Sanity prevails with ‘no’ to drugs

  • May 23, 2024

When even the Trudeau government just says ‘no’ to drug decriminalization, it’s clear the push to flood addicts’ bodies and urban life with stupefying  toxins has gone too far.

As The Catholic Register’s  Luke Mandato reports in this issue, Toronto’s medical officer of health had asked Ottawa to decriminalize possession of small amounts of hard drugs. Federal Mental Health and Addictions Minister Ya’ara Saks responded May 17 with a hard negative.

At some point, the feds clearly reasoned, public health and safety had to trump the fashionable (albeit on the wane) ideology that addiction is just another diverse form of individual self-expression.

It’s always good to see sanity prevailing, though it bears mentioning that the Ontario government – for all its stumbles in other areas – was unabashedly clear-sighted all along.

“Under no circumstances will our government ever support your request, which would only add to crime and public drug use while doing nothing to support people struggling with addiction,” said a joint letter to the medical officer from Ontario’s health minister and the provincial solicitor-general.

No wiggle room there. 

While the Liberals do deserve late-to-the-party credit, it remains a source of bafflement that they were part of creating the catastrophe in the first place. Ottawa gave the nod to B.C. decriminalizing drugs in 2023 and the results were literally deadly: a five per cent increase to 2,500 illicit drug deaths in one year. It also made a shambles of the province’s streets, parks, playgrounds and other public spaces. 

Quelle surprise! The same drug-fuelled civic disasters have played out in Oregon, California and everywhere else the libertarian lie has taken hold that injecting, snorting, smoking or otherwise ingesting illegal intoxicants that alter the brain, destroy the body, and make behaviour uncontrollable, somehow equates with freedom. Who thinks up this stuff?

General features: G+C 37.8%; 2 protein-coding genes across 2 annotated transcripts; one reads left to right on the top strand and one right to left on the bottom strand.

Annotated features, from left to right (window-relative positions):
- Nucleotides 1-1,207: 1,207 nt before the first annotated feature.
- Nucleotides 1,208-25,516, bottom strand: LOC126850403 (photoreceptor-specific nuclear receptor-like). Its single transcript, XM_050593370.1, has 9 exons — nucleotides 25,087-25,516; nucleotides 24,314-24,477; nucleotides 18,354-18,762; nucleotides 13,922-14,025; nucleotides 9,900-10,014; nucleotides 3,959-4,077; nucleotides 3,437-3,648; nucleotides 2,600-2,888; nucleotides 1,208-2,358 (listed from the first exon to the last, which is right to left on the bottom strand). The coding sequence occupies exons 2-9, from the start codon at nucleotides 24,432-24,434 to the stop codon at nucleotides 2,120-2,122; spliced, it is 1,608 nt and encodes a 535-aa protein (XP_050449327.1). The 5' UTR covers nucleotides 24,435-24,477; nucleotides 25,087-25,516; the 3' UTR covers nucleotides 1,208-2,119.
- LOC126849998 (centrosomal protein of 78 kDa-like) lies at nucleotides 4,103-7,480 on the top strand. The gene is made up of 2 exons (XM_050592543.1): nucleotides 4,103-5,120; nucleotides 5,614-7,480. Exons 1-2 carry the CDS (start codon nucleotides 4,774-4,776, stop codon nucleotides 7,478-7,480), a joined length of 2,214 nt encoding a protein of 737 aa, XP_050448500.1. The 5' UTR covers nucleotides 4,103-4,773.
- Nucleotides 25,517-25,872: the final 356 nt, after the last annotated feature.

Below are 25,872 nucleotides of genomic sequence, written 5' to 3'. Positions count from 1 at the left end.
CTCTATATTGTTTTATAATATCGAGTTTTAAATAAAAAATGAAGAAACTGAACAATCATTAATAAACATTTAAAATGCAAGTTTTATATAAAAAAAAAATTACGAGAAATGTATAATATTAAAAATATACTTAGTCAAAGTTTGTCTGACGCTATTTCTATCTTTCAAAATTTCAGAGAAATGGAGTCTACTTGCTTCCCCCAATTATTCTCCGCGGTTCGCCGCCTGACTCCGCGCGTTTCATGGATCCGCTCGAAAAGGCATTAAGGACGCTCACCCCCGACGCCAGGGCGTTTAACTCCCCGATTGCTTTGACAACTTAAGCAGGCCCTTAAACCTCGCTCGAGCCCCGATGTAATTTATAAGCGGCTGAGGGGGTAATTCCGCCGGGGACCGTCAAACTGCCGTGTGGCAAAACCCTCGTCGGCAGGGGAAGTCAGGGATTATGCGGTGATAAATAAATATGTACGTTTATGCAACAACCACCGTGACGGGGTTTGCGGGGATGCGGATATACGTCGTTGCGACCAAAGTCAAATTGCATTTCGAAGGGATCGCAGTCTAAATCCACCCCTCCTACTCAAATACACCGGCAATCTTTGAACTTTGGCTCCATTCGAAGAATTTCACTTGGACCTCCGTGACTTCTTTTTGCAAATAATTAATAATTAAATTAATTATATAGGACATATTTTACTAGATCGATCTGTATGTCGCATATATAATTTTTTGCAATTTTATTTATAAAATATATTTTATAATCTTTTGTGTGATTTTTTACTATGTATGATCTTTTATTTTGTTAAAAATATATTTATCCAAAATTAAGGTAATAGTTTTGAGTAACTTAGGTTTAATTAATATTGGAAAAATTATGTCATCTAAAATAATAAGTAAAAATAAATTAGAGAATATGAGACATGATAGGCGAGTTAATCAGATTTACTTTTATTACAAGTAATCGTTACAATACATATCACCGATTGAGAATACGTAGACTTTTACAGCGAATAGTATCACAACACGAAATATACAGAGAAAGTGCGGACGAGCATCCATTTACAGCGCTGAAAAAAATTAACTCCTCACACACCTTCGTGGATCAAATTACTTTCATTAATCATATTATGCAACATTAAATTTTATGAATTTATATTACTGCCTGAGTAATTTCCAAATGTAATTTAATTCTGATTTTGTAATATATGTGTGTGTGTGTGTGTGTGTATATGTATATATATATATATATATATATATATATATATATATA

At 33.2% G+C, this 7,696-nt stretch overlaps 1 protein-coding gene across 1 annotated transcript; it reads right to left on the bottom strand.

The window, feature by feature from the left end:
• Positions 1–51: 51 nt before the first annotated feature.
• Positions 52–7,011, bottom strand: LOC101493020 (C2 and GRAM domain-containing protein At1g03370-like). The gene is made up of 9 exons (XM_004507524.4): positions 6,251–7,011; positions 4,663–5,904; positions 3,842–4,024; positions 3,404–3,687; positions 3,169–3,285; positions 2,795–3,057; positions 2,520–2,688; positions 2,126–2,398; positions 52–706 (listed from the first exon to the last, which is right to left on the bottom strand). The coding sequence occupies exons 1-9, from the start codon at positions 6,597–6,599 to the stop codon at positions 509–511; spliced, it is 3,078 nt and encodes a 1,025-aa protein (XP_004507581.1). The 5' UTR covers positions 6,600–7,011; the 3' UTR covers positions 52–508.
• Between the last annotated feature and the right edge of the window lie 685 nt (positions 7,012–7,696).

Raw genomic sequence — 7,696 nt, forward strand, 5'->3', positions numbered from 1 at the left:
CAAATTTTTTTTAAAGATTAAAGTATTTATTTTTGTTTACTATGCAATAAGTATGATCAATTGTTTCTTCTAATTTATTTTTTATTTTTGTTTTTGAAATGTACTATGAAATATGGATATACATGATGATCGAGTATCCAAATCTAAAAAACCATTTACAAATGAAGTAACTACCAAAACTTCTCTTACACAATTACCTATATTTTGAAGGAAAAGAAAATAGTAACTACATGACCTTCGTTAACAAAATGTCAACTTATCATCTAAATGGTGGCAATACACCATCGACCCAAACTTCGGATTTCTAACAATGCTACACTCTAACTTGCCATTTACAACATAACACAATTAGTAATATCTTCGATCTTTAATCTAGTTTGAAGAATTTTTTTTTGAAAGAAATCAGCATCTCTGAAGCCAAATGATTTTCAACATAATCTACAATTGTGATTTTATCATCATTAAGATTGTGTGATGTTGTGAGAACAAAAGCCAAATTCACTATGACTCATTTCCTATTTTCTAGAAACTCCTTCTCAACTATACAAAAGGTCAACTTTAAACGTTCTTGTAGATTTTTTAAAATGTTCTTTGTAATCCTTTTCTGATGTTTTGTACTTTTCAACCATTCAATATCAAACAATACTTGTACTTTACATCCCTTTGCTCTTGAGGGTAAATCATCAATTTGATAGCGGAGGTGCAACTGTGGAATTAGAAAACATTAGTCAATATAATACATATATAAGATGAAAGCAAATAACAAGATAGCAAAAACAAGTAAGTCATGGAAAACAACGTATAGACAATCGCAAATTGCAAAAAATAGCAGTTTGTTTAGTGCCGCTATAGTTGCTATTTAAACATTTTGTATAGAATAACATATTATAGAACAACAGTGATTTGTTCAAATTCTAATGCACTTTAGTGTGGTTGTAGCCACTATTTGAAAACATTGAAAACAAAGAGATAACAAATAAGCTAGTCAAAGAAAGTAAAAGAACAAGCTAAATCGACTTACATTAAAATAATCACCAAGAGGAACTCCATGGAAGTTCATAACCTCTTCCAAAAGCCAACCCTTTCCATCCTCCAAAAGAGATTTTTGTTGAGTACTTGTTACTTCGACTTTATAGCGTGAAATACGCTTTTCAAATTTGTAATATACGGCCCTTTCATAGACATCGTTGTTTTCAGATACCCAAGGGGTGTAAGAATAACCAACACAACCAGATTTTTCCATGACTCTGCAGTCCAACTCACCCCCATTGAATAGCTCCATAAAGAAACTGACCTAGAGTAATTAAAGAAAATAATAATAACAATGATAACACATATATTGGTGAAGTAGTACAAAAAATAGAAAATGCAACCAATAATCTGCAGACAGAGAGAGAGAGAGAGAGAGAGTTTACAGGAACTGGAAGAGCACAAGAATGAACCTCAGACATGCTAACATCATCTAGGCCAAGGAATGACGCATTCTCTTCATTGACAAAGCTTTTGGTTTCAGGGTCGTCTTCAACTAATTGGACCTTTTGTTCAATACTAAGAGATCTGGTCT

Obviously, whoever they are they were influential enough within the governing party’s ranks to persuade the prime minister that legalizing marijuana would be, as he put it, the most important thing his administration had done to that moment of its time in office. 

Exactly how well that’s working out for us was made obvious yet again with the May 20 release of a study from the Journal of Internal Medicine. It revealed the shocking finding that the number of emergency room visits by Ontario senior citizens requiring treatment for cannabis poisoning has tripled since marijuana was legalized in 2018. 

Yes. Poisoning. We are not talking grandma and grandpa munching chocolate chip cookies and giggling uncontrollably while binging on cable TV re-runs of Mr. Dressup. No. We’re talking serious confusion, loss of consciousness, hallucinations so serious that hospitalization can be required. 

Despite all the soft soap spilled during the cannabis legalization campaign, the truth is finally being told that it is a seriously toxic, damaging drug associated with everything from increased prevalence of paranoia and schizophrenia in young men to severe addiction and deformation of healthy lives.

In its report on the Journal of Internal Medicine’s study of Ontario emergency room visits for cannabis poisoning, the Globe and Mail cites a 2023 finding that cannabis-related ER visits in California increased 1,804 per cent between 2005 and 2019. Here’s some Canadian context for that: Stats Can figures show cannabis usage among older adults in this country increased to 400,000 in 2019 from 40,000 in 2012. It would be naïve in the extreme to dismiss legalization as a major driver of that staggering increase.

There is, it must be acknowledged, a fair-minded argument that drug use, drug abuse, drug addiction should be seen first and foremost as matters of health, not criminality. But what those who make such an argument invariably leave out is the crucial spiritual dimension. As Pope Francis has said, and as the Register’s 2023 special section on addiction and recovery affirmed through first-hand witness testimony, reality-negating drugs are a form of bondage. 

Drug use, abuse, addiction does not bring any form of freedom. It only momentarily and deceptively sates the existential hole in the human heart caused by a lack of authentic love. It obscures the inherent beauty that is God’s Creation, which overflows with love that endures even in the face of suffering. A truly free individual, or society as a whole, sustains its sanity by rejecting the temptation of the transient, deceptive, obscuring toxin. It finds its liberation in saying ‘no’ to that which is not a ‘yes’ to God.

Please support The Catholic Register

Unlike many media companies, The Catholic Register has never charged readers for access to the news and information on our website. We want to keep our award-winning journalism as widely available as possible. But we need your help.

For more than 125 years, The Register has been a trusted source of faith-based journalism. By making even a small donation you help ensure our future as an important voice in the Catholic Church. If you support the mission of Catholic journalism, please donate today. Thank you.